Current state of day-zero support
“Day-zero support” has become a buzz phrase among IT groups, but what does “day-zero support” really mean? You’ve likely seen it before — a new operating system comes out and every device management solution under the sun claims they’re ready with day-zero support for the operating systems and their new features. Sounds like a great deal for IT and users, right? No matter what vendor you select, you’re going to be supported immediately, right? Not quite.
As quick as their hands shoot in the air touting day-zero support, they just as quickly (and much more quietly) caveat with “many new features have support limitations or restrictions.” This begs the question, if a device management solution doesn’t actually ship support in their base product on day zero or provide details on how to support multiple key features right away — does this really constitute as day-zero support? Furthermore, does just shipping something on day zero actually qualify as day-zero support?
We think not.
“Support” is a tricky and misused word. Management vendors must know what to support, and what additional functionality must be added for each release. Often, device management vendor’s claim of “support” actually means that new features such as configuration profiles are not included in their base product on day zero. This leaves their customers to piece it together.
In addition, supporting new configuration profiles is only a small part of supporting the latest Apple operating system release. Vendors must also support new mobile device management (MDM) commands and all Apple services like Apple Business Manager and Apple School Manager.
Vendors’ claims of “same-day” or “day-zero” support may not include support for these programs. Rather, they are simply supporting the base operating system so that devices (hopefully) don’t break. While compatibility is key to preparing for Apple upgrades, if a vendor doesn’t support and enable new features, they are not truly supporting the latest Apple technology.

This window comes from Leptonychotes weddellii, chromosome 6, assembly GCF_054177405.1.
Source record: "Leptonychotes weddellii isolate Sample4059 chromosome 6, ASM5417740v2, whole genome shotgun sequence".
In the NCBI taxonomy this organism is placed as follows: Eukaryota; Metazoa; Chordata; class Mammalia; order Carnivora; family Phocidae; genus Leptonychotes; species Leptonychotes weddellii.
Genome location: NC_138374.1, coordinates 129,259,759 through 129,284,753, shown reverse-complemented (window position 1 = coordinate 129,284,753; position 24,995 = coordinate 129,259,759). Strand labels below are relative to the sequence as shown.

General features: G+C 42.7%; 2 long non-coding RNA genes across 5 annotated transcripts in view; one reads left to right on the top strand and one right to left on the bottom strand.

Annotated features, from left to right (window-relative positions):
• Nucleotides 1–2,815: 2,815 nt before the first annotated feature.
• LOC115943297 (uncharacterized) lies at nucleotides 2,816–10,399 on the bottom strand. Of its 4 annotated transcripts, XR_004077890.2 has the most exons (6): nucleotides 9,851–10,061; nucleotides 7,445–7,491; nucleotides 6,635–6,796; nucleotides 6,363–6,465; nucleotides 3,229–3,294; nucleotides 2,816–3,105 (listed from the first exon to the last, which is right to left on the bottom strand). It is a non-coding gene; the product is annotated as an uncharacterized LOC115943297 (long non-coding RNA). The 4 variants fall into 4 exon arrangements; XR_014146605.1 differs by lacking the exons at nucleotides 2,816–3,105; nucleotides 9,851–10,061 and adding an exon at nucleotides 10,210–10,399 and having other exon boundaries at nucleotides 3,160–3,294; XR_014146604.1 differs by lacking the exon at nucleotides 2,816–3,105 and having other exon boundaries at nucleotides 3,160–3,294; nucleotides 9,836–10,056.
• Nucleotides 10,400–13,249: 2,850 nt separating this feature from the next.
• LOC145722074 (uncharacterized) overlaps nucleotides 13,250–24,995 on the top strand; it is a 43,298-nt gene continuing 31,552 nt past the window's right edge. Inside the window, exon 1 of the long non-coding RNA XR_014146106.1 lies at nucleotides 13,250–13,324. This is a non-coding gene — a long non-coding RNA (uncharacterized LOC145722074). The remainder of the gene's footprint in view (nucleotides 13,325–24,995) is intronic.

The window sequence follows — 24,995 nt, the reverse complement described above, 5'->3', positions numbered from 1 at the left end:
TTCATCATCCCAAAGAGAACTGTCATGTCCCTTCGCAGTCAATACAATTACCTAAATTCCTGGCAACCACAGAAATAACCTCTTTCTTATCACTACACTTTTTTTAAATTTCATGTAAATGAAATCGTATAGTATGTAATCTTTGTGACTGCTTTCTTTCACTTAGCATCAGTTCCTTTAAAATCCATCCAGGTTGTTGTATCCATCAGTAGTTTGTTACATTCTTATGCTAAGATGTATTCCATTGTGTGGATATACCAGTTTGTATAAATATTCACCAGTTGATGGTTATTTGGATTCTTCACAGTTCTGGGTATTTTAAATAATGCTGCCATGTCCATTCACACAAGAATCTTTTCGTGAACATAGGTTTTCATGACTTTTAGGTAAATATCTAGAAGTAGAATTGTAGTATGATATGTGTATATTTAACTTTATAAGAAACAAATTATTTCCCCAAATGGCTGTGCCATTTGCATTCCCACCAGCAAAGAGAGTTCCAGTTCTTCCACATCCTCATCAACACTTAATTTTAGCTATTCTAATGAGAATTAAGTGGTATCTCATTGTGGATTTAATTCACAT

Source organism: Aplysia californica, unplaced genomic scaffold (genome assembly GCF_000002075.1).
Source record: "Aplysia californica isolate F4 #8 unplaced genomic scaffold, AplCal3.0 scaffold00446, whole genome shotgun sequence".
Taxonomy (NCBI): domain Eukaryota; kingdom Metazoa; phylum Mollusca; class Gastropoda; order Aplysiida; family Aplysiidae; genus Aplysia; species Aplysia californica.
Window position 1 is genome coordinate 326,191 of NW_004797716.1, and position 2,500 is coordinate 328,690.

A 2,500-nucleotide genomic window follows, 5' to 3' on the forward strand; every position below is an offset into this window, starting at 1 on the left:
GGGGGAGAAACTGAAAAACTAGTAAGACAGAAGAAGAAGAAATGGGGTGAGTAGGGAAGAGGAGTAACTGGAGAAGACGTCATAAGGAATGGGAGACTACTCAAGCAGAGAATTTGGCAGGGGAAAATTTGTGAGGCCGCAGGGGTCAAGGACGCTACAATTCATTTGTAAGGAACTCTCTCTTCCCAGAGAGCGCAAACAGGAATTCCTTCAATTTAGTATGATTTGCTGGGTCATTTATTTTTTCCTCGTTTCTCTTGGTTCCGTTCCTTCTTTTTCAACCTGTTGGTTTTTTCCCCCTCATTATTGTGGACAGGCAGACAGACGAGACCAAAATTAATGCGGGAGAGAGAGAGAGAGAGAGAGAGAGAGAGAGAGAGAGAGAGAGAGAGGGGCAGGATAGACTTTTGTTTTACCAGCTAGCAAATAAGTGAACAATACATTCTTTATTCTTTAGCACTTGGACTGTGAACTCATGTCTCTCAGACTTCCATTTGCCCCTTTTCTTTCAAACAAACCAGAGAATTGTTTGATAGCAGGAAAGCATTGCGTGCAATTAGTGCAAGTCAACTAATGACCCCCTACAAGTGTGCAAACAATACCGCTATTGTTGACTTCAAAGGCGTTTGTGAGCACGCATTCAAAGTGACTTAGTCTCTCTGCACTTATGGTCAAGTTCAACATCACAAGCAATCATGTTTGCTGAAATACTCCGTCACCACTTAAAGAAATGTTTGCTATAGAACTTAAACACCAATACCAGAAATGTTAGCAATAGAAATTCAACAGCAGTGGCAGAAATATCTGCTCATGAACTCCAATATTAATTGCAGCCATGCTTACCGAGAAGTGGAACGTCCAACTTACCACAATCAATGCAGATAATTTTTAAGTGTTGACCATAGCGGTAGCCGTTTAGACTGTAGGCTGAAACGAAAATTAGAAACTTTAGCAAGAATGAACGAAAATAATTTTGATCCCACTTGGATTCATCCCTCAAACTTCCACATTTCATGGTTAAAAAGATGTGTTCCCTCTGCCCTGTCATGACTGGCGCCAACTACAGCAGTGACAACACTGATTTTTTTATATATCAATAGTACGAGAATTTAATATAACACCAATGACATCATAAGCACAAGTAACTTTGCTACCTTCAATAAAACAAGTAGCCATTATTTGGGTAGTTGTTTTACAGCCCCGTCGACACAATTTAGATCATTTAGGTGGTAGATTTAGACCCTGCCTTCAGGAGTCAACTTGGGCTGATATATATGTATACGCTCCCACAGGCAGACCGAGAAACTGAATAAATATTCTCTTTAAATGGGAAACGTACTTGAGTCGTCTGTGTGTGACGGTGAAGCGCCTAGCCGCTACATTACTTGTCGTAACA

It starts with the betas
Apple’s fall operating system releases provide an average of three months of beta availability. Apple’s spring operating system releases, which are more significant for management in the enterprise, usually provide about seventy-five days of beta availability. This poses a challenge for cross-platform vendors who support versions of Windows and Android, and are unable to plan all of their release timing around Apple.
When new operating systems are on the horizon, organizations expect their device management vendors will support the Apple betas as well. Organizations need this support in order to adequately test Apple releases prior to their general availability. New operating system features may appear to be benign, but are in fact incredibly impactful. If a device management provider doesn’t assess and support new features, there can be major ramifications.
Day-zero support for new operating systems and their betas allow IT to better identify the impact of new features in order to test and prepare their organization ahead of an upgrade. If device vendors don’t support Apple’s betas, customers can’t run a complete test or worse, devices running a beta could be kicked out of enrollment altogether. This is unacceptable for the Apple community, which is why Jamf has a history and demonstrated commitment to compatibility for Apple’s betas.
The day-zero difference
At Jamf, we are dedicated to helping organizations succeed with Apple. In fact, it’s our mission statement. In order to achieve our mission, it is critical that we support all of Apple’s releases either on the day they become generally available or before, and we have been doing so since 2002.
When it comes to day-zero support, we don’t simply offer baseline compatibility, but also new features and workflows. We put our money where our mouth is, which is why we’ve dedicated three engineering teams and an additional 20 team members to ensure users are supported with all the new features from Apple — without any delay.